After the province of Santa Cruz voted in favour of autonomy, Bolivian President Evo Morales called for urgent talks with regional leaders as other provinces prepare to stage their own referendums.
Bolivian President Evo Morales called on Thursday for urgent talks with regional leaders to ease divisions over mounting demands for autonomy, but some said they were not yet ready for negotiations.
Bolivia's richest region of Santa Cruz voted heavily in favor of autonomy from central government in a referendum on Sunday and the leaders of at least three other regions said they will not meet with Morales until holding similar votes over the next two months.
The eastern lowland regions of Tarija, Beni and Pando plan referendums before the end of June.
The votes could strengthen the autonomy movement and increase conflict with the western highlands where Morales, a leftist and Bolivia's first indigenous president, has his support base.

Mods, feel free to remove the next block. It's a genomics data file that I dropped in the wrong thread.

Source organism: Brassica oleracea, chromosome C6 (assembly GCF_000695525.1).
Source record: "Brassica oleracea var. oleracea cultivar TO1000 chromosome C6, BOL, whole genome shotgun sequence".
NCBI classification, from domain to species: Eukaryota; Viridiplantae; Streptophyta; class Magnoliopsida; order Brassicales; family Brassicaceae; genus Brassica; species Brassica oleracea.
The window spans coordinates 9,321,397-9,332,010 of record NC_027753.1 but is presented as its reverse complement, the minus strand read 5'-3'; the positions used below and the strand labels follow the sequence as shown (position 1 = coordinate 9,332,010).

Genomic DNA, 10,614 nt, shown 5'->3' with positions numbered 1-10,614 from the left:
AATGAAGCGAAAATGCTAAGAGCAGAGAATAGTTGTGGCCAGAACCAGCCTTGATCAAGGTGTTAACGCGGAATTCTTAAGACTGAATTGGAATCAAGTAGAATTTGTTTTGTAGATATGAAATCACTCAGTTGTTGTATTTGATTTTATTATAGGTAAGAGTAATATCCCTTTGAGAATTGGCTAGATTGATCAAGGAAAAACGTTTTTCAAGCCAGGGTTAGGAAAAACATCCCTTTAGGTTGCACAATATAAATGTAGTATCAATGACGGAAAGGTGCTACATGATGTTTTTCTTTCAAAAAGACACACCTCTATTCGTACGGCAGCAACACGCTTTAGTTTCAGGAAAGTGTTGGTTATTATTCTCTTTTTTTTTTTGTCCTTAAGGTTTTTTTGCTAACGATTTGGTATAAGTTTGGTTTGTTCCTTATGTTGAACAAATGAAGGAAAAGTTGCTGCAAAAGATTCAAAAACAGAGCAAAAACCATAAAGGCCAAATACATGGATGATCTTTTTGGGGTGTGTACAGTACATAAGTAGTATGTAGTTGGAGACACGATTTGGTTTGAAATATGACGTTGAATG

"This Bolivian family cannot be divided," Morales said in Santa Cruz just days after his supporters clashed with autonomy backers in the referendum. "Autonomy must be for all Bolivians, with social justice, not autonomy just for groups."
Morales, who has said the referendums are illegal, asked for all of Bolivia's nine regional governors to meet with him on Monday to avoid further division.
But opposition leaders say they will only attend talks if the government gives a clear signal that it will respect the autonomy votes.
"We are of the position that dialogue must come after the Tarija referendum," said Reynaldo Bayard, a business leader and supporter of autonomy in Tarija.
The referendums are widely seen as a rejection of Morales' left-wing policies, particularly his goal of redistributing lands to Bolivia's poor, indigenous majority.
Morales is a close ally of Venezuelan President Hugo Chavez and is a champion of Indian rights and agrarian reform.
His pro-indigenous policies worry the wealthy eastern provinces, where some large landowners see him as a threat to booming agriculture.
The referendum votes would in theory give conservative-leaning regions more control over natural resources and the tax and justice systems.
Date created : 2008-05-08